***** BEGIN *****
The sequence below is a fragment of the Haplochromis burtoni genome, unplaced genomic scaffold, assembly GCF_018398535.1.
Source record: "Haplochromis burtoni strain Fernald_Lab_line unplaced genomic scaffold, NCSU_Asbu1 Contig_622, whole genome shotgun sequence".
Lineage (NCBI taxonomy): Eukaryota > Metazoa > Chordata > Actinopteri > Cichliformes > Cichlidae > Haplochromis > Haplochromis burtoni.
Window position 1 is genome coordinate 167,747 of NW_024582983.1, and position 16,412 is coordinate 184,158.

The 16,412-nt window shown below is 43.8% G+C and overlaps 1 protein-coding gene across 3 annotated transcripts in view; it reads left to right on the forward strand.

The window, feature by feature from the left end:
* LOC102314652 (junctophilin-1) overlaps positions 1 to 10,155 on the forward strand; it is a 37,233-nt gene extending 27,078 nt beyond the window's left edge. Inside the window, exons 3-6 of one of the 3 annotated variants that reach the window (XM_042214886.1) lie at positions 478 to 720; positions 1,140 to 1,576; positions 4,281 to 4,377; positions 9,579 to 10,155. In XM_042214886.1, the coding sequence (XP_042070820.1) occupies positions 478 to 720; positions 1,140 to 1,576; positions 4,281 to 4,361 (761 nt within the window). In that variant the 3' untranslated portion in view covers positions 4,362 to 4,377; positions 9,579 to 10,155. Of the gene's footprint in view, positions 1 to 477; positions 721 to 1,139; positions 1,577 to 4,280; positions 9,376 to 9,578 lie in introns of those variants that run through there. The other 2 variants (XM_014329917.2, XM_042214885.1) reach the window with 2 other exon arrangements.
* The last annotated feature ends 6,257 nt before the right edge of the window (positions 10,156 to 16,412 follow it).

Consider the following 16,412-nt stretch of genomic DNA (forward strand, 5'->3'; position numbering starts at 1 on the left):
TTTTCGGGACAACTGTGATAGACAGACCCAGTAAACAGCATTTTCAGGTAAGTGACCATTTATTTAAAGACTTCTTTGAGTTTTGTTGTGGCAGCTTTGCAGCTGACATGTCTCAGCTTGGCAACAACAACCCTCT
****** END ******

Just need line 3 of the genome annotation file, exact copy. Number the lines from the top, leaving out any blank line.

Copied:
Lineage (NCBI taxonomy): Eukaryota > Metazoa > Chordata > Actinopteri > Cichliformes > Cichlidae > Haplochromis > Haplochromis burtoni.